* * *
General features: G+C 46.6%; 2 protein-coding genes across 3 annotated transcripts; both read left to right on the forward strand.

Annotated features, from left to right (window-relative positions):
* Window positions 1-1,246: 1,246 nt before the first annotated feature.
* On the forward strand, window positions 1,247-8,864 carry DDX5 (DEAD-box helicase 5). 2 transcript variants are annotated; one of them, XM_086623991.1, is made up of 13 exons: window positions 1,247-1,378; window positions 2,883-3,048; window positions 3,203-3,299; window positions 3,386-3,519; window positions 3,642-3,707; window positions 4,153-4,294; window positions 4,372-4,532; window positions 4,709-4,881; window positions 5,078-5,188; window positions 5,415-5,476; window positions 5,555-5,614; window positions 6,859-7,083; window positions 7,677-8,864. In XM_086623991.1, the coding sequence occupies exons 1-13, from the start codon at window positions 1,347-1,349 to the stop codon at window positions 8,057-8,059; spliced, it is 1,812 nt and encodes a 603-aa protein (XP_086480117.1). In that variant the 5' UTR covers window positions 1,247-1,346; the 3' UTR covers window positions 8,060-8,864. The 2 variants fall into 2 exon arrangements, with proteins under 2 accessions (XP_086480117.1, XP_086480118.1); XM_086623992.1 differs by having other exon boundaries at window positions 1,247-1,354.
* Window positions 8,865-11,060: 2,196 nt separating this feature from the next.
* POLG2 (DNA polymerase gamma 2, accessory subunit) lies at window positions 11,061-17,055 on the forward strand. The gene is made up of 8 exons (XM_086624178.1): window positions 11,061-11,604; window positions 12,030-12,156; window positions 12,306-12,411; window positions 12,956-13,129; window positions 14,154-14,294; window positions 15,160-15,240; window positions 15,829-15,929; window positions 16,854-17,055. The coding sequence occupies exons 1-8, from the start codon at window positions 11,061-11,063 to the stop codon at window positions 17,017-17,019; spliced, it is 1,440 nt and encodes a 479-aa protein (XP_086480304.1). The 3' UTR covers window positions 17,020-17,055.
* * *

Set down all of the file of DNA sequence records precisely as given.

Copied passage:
General features: G+C 46.6%; 2 protein-coding genes across 3 annotated transcripts; both read left to right on the forward strand.

Annotated features, from left to right (window-relative positions):
* Window positions 1-1,246: 1,246 nt before the first annotated feature.
* On the forward strand, window positions 1,247-8,864 carry DDX5 (DEAD-box helicase 5). 2 transcript variants are annotated; one of them, XM_086623991.1, is made up of 13 exons: window positions 1,247-1,378; window positions 2,883-3,048; window positions 3,203-3,299; window positions 3,386-3,519; window positions 3,642-3,707; window positions 4,153-4,294; window positions 4,372-4,532; window positions 4,709-4,881; window positions 5,078-5,188; window positions 5,415-5,476; window positions 5,555-5,614; window positions 6,859-7,083; window positions 7,677-8,864. In XM_086623991.1, the coding sequence occupies exons 1-13, from the start codon at window positions 1,347-1,349 to the stop codon at window positions 8,057-8,059; spliced, it is 1,812 nt and encodes a 603-aa protein (XP_086480117.1). In that variant the 5' UTR covers window positions 1,247-1,346; the 3' UTR covers window positions 8,060-8,864. The 2 variants fall into 2 exon arrangements, with proteins under 2 accessions (XP_086480117.1, XP_086480118.1); XM_086623992.1 differs by having other exon boundaries at window positions 1,247-1,354.
* Window positions 8,865-11,060: 2,196 nt separating this feature from the next.
* POLG2 (DNA polymerase gamma 2, accessory subunit) lies at window positions 11,061-17,055 on the forward strand. The gene is made up of 8 exons (XM_086624178.1): window positions 11,061-11,604; window positions 12,030-12,156; window positions 12,306-12,411; window positions 12,956-13,129; window positions 14,154-14,294; window positions 15,160-15,240; window positions 15,829-15,929; window positions 16,854-17,055. The coding sequence occupies exons 1-8, from the start codon at window positions 11,061-11,063 to the stop codon at window positions 17,017-17,019; spliced, it is 1,440 nt and encodes a 479-aa protein (XP_086480304.1). The 3' UTR covers window positions 17,020-17,055.